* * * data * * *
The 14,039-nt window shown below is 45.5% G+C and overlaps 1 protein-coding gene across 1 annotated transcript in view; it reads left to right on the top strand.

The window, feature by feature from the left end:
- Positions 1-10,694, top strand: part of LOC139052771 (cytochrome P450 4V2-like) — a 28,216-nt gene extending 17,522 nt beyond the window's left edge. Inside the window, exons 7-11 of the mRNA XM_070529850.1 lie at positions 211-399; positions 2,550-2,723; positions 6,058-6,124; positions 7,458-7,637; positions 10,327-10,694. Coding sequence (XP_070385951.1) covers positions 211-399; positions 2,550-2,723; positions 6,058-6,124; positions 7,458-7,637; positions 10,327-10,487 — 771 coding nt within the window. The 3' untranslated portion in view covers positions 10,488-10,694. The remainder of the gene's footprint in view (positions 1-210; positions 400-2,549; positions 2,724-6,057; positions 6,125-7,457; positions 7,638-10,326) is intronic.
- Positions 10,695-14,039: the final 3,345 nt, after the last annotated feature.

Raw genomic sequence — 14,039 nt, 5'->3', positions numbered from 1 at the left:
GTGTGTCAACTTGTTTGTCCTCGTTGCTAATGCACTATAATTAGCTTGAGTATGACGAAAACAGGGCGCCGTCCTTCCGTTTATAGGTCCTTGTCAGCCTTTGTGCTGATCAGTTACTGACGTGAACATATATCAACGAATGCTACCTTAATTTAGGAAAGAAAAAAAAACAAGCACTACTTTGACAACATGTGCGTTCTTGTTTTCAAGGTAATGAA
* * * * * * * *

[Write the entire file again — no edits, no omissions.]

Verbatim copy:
The 14,039-nt window shown below is 45.5% G+C and overlaps 1 protein-coding gene across 1 annotated transcript in view; it reads left to right on the top strand.

The window, feature by feature from the left end:
- Positions 1-10,694, top strand: part of LOC139052771 (cytochrome P450 4V2-like) — a 28,216-nt gene extending 17,522 nt beyond the window's left edge. Inside the window, exons 7-11 of the mRNA XM_070529850.1 lie at positions 211-399; positions 2,550-2,723; positions 6,058-6,124; positions 7,458-7,637; positions 10,327-10,694. Coding sequence (XP_070385951.1) covers positions 211-399; positions 2,550-2,723; positions 6,058-6,124; positions 7,458-7,637; positions 10,327-10,487 — 771 coding nt within the window. The 3' untranslated portion in view covers positions 10,488-10,694. The remainder of the gene's footprint in view (positions 1-210; positions 400-2,549; positions 2,724-6,057; positions 6,125-7,457; positions 7,638-10,326) is intronic.
- Positions 10,695-14,039: the final 3,345 nt, after the last annotated feature.

Raw genomic sequence — 14,039 nt, 5'->3', positions numbered from 1 at the left:
GTGTGTCAACTTGTTTGTCCTCGTTGCTAATGCACTATAATTAGCTTGAGTATGACGAAAACAGGGCGCCGTCCTTCCGTTTATAGGTCCTTGTCAGCCTTTGTGCTGATCAGTTACTGACGTGAACATATATCAACGAATGCTACCTTAATTTAGGAAAGAAAAAAAAACAAGCACTACTTTGACAACATGTGCGTTCTTGTTTTCAAGGTAATGAA